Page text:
While piano ensemble may have started as a means of playing and listening to larger scale works in the 18th and 19th centuries, discounting the  genre as a concert throwaway didn’t do the music or the performers any favors. Besides the underrehearsed execution, it was startling to see that for the “Grand Finale,” the performers had not bound their sheet music together. It was hard to say what was more distracting; the persistent agogic accents, the careless phrase openings and endings, the uncoordinated attacks, or the worry that pages could be flying off stage at any minute. 

Though saturated by artistically challenged moments, the academy is of great value to the South Florida region and may yet become an important hub for the cultivation of young piano talents. 

The Miami International Piano Festival will continue its activity in the fall with “Encounters with Great Artists at the Betsy – Tuesdays at Seven” at the Betsy Hotel in Miami Beach with Zlata Chochieva on October 17, 2017. http://miamipianofest.com/

Posted in Performances

2 Responses to “Piano Fest Academy’s overlong finale proves less than grand”

  1. Posted Aug 03, 2017 at 3:35 pm by Howard Rosen

    This was one of 10 recitals planned and presented in only a 3 week period-1 by last year’s winners,5 by the faculty, 4 participant recitals and the finale. The idea was to give the young performers maximum experience before a live audience and share the art of the faculty with the community. In addition each of the participants was given Master Classes and private lessons by ALL of the faculty members, something quite unique for this type of program. Also, there were special lectures by the faculty and 2 sweeping multi -media presentations by Prof Frank Cooper on Classicism and Romanticism https://www.youtube.com/watch?v=xqUC4CVYJjc https://www.youtube.com/watch?v=GH0iIj_hb50 Composers Charles Mason and Dorothy Hindman were also guest lecturers. IMO this was an incredibly rich and rewarding program. After 3 years IMHO it is ALREADY “an important hub for the cultivation of young talents” Young professionals have come from China,Taiwan, France, Japan, Turkey, Italy, Canada, U.S, etc. to improve their skills. All of this happened in only in 3 weeks! As for the finale, thank you for attending and commenting. Your critiques are welcome and respected, though I disagree with some of them. Perhaps you will now understand, with everything packed into 3 weeks, why the musicians “had not bound their sheet music together”, etc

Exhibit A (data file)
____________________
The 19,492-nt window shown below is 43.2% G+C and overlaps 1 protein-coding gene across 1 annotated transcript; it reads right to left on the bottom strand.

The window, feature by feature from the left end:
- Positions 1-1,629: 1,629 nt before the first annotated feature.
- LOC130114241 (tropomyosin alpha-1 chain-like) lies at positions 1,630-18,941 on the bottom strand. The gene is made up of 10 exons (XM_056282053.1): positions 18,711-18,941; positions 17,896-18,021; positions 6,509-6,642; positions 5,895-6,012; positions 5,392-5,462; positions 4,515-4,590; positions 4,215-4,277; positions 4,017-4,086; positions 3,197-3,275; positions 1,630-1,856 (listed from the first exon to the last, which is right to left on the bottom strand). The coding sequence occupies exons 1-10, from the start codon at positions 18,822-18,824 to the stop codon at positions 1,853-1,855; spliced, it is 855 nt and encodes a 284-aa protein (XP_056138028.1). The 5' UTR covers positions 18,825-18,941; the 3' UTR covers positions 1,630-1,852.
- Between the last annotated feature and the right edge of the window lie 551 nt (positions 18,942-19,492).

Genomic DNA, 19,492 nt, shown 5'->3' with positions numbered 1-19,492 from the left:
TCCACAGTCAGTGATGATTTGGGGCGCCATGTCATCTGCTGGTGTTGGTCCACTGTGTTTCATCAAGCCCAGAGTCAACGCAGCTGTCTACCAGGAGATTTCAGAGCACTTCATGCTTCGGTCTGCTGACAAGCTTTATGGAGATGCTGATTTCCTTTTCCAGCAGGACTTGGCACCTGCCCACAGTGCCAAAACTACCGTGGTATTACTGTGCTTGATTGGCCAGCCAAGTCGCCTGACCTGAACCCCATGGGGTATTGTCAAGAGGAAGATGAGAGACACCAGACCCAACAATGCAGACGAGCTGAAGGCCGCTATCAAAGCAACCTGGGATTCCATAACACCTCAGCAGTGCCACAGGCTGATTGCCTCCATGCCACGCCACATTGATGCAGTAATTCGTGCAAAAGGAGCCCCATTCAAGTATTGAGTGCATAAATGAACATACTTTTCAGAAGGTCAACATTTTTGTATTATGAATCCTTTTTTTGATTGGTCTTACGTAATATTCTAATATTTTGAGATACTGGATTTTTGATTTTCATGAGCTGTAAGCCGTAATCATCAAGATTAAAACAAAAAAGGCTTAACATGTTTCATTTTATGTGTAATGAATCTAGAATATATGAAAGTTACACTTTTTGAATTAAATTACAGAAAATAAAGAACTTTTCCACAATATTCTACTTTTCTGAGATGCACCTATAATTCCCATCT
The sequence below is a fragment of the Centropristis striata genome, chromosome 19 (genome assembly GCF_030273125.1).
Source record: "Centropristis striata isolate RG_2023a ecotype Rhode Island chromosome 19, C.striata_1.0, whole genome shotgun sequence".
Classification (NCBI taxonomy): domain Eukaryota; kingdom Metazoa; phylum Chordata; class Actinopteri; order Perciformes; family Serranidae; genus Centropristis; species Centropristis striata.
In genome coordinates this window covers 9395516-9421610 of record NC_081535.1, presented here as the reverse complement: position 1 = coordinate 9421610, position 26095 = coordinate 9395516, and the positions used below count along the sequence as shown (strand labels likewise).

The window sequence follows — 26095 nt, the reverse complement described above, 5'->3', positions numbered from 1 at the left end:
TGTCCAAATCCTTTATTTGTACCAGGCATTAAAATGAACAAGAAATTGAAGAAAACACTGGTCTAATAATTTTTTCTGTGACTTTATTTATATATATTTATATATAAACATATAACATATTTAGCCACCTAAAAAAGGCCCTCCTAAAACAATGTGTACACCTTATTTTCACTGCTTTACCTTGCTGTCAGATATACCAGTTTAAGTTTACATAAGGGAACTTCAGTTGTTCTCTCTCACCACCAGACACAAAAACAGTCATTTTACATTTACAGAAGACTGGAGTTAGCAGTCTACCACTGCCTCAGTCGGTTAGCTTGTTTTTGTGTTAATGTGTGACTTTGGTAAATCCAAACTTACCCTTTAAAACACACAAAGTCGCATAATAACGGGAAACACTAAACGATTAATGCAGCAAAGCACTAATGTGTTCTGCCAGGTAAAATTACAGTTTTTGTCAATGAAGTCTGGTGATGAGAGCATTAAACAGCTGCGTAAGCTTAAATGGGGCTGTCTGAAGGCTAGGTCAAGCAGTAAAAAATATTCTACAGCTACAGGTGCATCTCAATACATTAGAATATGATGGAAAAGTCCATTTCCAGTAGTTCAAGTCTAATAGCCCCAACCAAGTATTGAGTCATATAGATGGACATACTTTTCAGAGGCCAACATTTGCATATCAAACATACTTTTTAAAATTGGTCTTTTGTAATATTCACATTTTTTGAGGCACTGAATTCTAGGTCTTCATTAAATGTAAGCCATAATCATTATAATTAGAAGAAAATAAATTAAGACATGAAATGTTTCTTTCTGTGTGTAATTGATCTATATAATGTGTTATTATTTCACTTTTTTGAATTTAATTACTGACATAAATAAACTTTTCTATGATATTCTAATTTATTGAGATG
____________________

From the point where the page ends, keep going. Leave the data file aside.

2. Posted Aug 04, 2017 at 5:13 pm by Inesa Gegprifti

    Dear Mr. Rosen,
    You are absolutely right in listing all of the attributes of the festival. I am personally a big fan of the distinguished Prof. Frank Cooper and have had the fortune to take classes from Dr. Dorothy Hindman at the University of Miami. I have also listened to most of the professors who performed this evening in other events and have been amazed by their playing.

    While I am not trying to take away any of the values of the festival, or the huge endeavor that it is, my review of the concert is based on what I hear and see on the day of the performance. It does not detract anything from its value for the community, and the level of the musicianship of its participants.

    With best regards,
    Inesa Gegprifti